Book Review: What Belongs To You, by Garth Greenwell

Book Reviews

Some books, you actively seek out. Others find you. Some you read on recommendation—just hearing the title, and the way someone says it can be enough. A single adjective. Hell, sometimes even an Amazon algorithm turns out something special.

How I came by this book, I really can’t recall. It just appeared by my bedside one evening. But as soon as I picked it up, I knew that it was one I wouldn’t put down until the very last page. It just had that feel, you know?

What Belongs To You is Garth Greenwell’s first novel—although it contains a revised version of an earlier novella, which was published in 2011. It’s the story of a gay American man living in Sofia, and of his obsession with a young hustler named Mitko. The unnamed narrator meets Mitko in a public bathroom, and, instantly struck by his confidence and carefree attitude, pays him for sex. This marks the beginning of an uneasy and occasionally dangerous-seeming relationship, the boundaries of which are not always clear to either party…

“But warning, in places like the bathrooms of the National Palace of Culture, where we met, is like some element coterminous with the air, ubiquitous and inescapable, so that it becomes part and parcel of those who inhabit it, and thus part and parcel of the desire that draws us there.”

 

Greenwell’s narrator explores other relationships over the course of this book, including, significantly, the one with his father, but Mitko—alluring, enigmatic, and tragic figure that he is—is the focal point throughout, and, ultimately, the character with whom readers will sympathise most deeply.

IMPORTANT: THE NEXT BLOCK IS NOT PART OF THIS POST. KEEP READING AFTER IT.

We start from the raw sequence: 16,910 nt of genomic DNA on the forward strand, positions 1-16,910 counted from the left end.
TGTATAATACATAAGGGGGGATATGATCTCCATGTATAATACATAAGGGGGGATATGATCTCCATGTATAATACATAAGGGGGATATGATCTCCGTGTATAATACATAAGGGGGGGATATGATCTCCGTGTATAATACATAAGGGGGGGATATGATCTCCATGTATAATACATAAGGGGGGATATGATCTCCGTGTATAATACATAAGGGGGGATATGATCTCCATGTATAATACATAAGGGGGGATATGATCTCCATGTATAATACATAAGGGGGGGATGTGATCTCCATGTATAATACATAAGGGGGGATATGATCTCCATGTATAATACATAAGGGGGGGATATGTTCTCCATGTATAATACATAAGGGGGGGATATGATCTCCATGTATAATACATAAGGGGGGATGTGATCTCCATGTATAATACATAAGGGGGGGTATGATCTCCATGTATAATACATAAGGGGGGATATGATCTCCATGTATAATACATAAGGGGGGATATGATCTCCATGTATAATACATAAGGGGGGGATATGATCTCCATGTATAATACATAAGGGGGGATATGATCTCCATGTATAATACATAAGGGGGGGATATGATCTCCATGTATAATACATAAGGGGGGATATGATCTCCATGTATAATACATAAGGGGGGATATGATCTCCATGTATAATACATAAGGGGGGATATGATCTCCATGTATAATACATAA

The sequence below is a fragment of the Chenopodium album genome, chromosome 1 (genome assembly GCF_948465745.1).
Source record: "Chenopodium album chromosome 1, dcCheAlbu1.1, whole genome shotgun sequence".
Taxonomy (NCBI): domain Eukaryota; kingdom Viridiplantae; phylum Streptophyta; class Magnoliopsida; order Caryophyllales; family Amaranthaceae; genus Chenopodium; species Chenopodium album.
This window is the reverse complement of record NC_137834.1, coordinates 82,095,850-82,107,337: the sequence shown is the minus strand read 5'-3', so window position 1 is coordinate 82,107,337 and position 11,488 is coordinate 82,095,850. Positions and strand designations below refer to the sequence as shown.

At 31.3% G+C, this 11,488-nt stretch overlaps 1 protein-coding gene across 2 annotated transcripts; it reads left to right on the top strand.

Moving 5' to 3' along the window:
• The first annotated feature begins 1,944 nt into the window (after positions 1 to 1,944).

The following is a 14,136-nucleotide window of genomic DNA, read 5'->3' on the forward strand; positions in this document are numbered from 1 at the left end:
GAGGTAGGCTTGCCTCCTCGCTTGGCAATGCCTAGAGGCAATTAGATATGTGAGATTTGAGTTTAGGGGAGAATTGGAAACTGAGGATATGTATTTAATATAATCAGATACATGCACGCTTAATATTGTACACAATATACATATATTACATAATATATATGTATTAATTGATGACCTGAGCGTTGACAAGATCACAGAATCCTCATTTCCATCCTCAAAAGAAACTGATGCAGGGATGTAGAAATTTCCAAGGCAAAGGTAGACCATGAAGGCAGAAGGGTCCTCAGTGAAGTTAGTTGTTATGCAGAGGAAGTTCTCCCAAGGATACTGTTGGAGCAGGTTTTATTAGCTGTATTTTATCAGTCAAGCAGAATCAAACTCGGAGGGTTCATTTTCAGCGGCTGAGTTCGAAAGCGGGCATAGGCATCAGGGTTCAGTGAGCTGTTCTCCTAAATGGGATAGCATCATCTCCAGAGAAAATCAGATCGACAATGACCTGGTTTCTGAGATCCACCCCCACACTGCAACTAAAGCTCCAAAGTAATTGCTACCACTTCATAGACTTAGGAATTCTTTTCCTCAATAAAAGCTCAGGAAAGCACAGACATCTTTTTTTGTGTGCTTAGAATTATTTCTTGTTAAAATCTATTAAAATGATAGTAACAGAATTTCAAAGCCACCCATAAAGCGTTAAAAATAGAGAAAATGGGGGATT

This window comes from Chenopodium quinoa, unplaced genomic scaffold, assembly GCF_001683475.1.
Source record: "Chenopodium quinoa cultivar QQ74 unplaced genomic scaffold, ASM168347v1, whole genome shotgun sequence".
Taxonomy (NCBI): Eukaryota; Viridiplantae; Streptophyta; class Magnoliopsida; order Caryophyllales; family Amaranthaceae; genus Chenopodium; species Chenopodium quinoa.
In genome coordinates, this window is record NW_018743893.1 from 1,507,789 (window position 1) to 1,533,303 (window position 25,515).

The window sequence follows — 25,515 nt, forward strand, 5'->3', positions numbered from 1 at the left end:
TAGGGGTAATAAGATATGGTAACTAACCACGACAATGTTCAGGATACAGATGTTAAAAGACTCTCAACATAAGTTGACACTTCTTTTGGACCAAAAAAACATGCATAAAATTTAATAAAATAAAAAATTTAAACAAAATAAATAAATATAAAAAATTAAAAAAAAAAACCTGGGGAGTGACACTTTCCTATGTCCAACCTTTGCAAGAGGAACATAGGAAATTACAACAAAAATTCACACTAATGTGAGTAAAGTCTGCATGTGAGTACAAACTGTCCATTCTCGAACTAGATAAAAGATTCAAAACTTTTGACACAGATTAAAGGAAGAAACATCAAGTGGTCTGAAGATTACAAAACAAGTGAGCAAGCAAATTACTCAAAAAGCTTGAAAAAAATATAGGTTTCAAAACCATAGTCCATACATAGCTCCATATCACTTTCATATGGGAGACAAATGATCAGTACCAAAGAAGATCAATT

That said, What Belongs To You won’t be for everyone—and not just because of the story, or the subject matter. The way it’s written, and the way it’s structured—in three, chapter-free parts—will turn off as many readers as it entices. But like all great works of art—of fiction, in particular—this is a map of its creator’s heart. Greenwell’s narrative takes us from the cold, poverty-worn streets of the Bulgarian capital, to the blighted beauty of the coastal resort town of Varna, all the way back to his own childhood in America, and the roots of his feelings of shame and displacement. There is also an undeniably poetic quality to Greenwell’s prose, which is both calming and unsettling for the level of detail and intimacy it imparts.

Personally, I loved this book. For almost three weeks, it was a constant companion—I took it everywhere I went, and luxuriated in the language contained within its pages. By the time I reached the final page, I felt enriched by the experience, but also bereft for the fact that it was all over.

And, yes. I had to look up the word ‘coterminous’.